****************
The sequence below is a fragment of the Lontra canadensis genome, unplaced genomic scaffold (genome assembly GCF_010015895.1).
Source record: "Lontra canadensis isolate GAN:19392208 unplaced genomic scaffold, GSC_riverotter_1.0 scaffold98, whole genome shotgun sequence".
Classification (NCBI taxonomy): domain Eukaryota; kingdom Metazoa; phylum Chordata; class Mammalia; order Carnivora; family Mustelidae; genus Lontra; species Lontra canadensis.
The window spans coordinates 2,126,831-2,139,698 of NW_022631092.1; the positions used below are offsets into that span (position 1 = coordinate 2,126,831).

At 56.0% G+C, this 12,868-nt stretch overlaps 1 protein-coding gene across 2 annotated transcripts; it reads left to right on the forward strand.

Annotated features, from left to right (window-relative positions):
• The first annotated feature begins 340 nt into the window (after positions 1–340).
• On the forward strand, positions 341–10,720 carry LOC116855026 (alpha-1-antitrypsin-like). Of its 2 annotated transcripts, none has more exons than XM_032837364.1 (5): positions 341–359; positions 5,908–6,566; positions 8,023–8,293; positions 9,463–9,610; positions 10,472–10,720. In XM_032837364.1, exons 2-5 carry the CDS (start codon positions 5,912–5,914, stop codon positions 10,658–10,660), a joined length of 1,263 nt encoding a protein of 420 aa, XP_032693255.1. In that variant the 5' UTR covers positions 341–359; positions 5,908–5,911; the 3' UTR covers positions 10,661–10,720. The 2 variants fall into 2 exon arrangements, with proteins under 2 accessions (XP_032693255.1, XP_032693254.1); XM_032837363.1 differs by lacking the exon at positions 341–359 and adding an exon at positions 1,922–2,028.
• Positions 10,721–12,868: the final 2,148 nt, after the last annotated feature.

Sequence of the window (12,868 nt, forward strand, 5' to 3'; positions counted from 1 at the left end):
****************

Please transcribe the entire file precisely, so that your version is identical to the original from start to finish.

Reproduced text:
The sequence below is a fragment of the Lontra canadensis genome, unplaced genomic scaffold (genome assembly GCF_010015895.1).
Source record: "Lontra canadensis isolate GAN:19392208 unplaced genomic scaffold, GSC_riverotter_1.0 scaffold98, whole genome shotgun sequence".
Classification (NCBI taxonomy): domain Eukaryota; kingdom Metazoa; phylum Chordata; class Mammalia; order Carnivora; family Mustelidae; genus Lontra; species Lontra canadensis.
The window spans coordinates 2,126,831-2,139,698 of NW_022631092.1; the positions used below are offsets into that span (position 1 = coordinate 2,126,831).

At 56.0% G+C, this 12,868-nt stretch overlaps 1 protein-coding gene across 2 annotated transcripts; it reads left to right on the forward strand.

Annotated features, from left to right (window-relative positions):
• The first annotated feature begins 340 nt into the window (after positions 1–340).
• On the forward strand, positions 341–10,720 carry LOC116855026 (alpha-1-antitrypsin-like). Of its 2 annotated transcripts, none has more exons than XM_032837364.1 (5): positions 341–359; positions 5,908–6,566; positions 8,023–8,293; positions 9,463–9,610; positions 10,472–10,720. In XM_032837364.1, exons 2-5 carry the CDS (start codon positions 5,912–5,914, stop codon positions 10,658–10,660), a joined length of 1,263 nt encoding a protein of 420 aa, XP_032693255.1. In that variant the 5' UTR covers positions 341–359; positions 5,908–5,911; the 3' UTR covers positions 10,661–10,720. The 2 variants fall into 2 exon arrangements, with proteins under 2 accessions (XP_032693255.1, XP_032693254.1); XM_032837363.1 differs by lacking the exon at positions 341–359 and adding an exon at positions 1,922–2,028.
• Positions 10,721–12,868: the final 2,148 nt, after the last annotated feature.

Sequence of the window (12,868 nt, forward strand, 5' to 3'; positions counted from 1 at the left end):